Are You Struggling to Communicate In Your Marriage or Relationship?
Do you feel like your spouse or partner is not hearing what you’re saying? Do you feel frustrated about your inability to express yourself accurately? Have you noticed every time you and your spouse talk about something important, you end up in a vicious cycle of mutual blame, defensiveness and accusation? Perhaps your hurts have become too painful or you no longer love or respect each other after weeks, months or even years of arguments. Alternately, if you or your partner avoids confrontation for too long you may begin to wonder how strong your relationship really is. Have you wondered whether your relationship can actually be saved?
Most Couples Don’t Address Their Challenges Until It Is Too Late
You may not be comfortable addressing conflict in your relationships. Because of the discomfort you feel, you might tend to sweep things under the rug; or maybe you’re in the habit of minimizing the importance of issues which could be symptoms of larger problems. We need to accurately evaluate the need to address a problem in any relationship. Finding the right balance will depend on your understanding of your partner or spouse: his or her needs, emotions, personality quirks and the emotional baggage he or she may have been carrying for a long time.
Let’s face facts. People don’t “grow out of” relationship problems. Most men don’t suddenly change when they become dads, and most women don’t just get over the trauma that follows a history of abuse. Time alone does not always heal all wounds. In difficult relationships, resentment and bitterness can fester, slowly eroding the love that you and your partner used to share. Emotions are not bio-degradable. The anger, tension, and sadness that go with bad relationships don’t go away if they are ignored.
Some individuals believe marriage counseling is a waste of time, thinking instead, “When it’s over, it’s over.” The best strategy is to address your problems before they get out of hand. The good news is, marriage counseling – or couples therapy – can help you reconnect with your partner, helping you strengthen your relationship.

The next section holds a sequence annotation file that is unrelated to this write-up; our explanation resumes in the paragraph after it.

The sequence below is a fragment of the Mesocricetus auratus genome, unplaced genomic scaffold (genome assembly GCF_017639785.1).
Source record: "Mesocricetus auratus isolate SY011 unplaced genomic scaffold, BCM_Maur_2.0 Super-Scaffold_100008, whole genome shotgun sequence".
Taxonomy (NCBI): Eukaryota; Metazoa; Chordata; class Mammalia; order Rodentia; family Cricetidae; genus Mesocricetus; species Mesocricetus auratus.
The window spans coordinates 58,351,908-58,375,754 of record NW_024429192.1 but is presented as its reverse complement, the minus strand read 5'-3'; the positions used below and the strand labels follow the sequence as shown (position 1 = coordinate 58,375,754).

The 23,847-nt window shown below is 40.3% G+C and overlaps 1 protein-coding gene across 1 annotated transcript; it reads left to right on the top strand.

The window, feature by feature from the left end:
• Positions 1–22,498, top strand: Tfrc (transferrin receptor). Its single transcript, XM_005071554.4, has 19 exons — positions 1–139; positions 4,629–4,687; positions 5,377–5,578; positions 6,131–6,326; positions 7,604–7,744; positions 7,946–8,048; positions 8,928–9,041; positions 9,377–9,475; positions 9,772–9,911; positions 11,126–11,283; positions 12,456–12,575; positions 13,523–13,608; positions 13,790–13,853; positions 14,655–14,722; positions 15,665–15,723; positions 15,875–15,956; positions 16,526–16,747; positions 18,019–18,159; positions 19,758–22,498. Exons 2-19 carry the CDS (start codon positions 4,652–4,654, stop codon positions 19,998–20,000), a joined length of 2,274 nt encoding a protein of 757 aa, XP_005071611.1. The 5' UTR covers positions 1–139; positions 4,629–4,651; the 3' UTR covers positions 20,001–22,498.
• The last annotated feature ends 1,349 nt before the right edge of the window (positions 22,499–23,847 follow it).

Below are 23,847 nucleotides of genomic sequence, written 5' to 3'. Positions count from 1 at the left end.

Marriage Counseling Can Help You Build a Strong, Lasting Bond
In marriage counseling it is essential to look at the role both partners play in the relationship, even when one member seems to be ‘the problem’ or the ‘villain’ in the drama. Usually, there is more to the story than simply identifying the person who seems responsible for the problem. Your relationship operates by a set of rules; these may be open and clear, or assumed and unspoken. When you and your partner learn to be clear about your wants and needs in the relationship, you can both feel safe enough to speak freely and honestly.
When you set up appropriate boundaries you gain clarity about the separate responsibilities and a feeling of security for yourself in your relationship. Once these boundaries are established you can start to relax and enjoy your relationship again, not having to worry about walking on eggs or wondering whether the next thing you do or say will lead to conflict.
Without clear lines of communication, it can be hard to build trust; and trust is the basis of any close relationship. For this reason, our marriage counseling sessions often include communication coaching. But simply improving your communication skills, as important as it is, may not address the core issues that serve as the source of your relationship problems.